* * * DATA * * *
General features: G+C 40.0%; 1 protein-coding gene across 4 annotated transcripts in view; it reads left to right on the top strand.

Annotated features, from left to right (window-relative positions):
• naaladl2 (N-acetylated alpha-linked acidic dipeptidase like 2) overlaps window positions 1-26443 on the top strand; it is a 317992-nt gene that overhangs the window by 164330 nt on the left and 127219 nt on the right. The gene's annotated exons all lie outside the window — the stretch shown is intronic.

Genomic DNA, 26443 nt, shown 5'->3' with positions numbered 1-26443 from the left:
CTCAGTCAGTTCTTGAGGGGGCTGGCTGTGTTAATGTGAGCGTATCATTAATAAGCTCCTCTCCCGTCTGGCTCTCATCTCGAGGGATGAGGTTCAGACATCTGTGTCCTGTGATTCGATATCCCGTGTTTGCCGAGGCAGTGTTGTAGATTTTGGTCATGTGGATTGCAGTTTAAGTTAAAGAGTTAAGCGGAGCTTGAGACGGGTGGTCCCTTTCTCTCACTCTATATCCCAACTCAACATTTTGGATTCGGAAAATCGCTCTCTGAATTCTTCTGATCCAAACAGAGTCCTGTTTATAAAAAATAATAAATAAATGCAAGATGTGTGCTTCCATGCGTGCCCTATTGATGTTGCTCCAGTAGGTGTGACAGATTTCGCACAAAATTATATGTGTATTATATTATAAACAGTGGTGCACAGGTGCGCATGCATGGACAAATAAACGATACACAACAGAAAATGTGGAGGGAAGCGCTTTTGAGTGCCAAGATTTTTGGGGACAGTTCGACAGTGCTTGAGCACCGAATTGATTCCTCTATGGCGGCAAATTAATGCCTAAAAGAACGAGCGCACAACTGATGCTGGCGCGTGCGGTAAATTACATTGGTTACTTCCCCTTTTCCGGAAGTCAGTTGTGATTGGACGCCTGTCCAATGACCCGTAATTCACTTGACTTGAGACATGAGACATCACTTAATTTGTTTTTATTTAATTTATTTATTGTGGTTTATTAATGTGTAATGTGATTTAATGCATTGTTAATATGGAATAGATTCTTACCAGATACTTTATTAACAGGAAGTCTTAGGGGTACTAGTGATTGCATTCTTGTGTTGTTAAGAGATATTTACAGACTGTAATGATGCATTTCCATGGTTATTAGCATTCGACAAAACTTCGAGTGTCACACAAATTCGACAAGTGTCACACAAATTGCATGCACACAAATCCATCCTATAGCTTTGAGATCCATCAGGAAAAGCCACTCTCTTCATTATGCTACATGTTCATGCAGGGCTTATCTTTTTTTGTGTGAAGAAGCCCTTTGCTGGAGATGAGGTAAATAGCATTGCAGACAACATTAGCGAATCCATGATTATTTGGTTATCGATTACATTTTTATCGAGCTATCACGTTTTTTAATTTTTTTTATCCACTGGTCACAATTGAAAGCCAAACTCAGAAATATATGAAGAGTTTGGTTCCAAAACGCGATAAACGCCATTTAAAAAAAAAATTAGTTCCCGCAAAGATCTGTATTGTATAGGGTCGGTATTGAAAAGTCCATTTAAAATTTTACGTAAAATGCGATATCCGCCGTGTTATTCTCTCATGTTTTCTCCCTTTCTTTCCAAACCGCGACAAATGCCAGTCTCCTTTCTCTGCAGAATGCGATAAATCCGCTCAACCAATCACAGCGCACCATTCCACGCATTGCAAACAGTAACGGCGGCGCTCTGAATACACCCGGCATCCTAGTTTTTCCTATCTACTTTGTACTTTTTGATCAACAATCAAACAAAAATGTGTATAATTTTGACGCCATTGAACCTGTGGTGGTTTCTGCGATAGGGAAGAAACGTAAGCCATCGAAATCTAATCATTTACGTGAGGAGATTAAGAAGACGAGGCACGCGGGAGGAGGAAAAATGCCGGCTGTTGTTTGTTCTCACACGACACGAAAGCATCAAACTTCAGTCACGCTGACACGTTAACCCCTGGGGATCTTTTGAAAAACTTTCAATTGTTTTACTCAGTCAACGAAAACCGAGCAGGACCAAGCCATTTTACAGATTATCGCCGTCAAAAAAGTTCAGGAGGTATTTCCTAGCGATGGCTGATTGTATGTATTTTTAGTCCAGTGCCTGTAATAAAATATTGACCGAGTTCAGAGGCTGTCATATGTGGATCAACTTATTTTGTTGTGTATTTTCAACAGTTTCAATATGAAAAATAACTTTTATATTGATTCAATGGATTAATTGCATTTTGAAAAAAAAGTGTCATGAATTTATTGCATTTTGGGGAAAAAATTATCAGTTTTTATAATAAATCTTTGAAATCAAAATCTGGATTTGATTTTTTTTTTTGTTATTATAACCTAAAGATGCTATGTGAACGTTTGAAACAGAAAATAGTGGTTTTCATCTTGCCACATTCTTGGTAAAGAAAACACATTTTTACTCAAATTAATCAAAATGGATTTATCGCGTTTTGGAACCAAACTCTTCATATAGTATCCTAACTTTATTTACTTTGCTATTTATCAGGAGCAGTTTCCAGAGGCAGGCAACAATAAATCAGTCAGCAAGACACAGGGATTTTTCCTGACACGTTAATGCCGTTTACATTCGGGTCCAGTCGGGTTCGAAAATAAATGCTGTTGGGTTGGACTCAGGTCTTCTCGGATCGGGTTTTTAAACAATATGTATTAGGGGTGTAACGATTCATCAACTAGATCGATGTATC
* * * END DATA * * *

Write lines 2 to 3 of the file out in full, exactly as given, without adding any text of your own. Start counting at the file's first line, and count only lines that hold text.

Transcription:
Annotated features, from left to right (window-relative positions):
• naaladl2 (N-acetylated alpha-linked acidic dipeptidase like 2) overlaps window positions 1-26443 on the top strand; it is a 317992-nt gene that overhangs the window by 164330 nt on the left and 127219 nt on the right. The gene's annotated exons all lie outside the window — the stretch shown is intronic.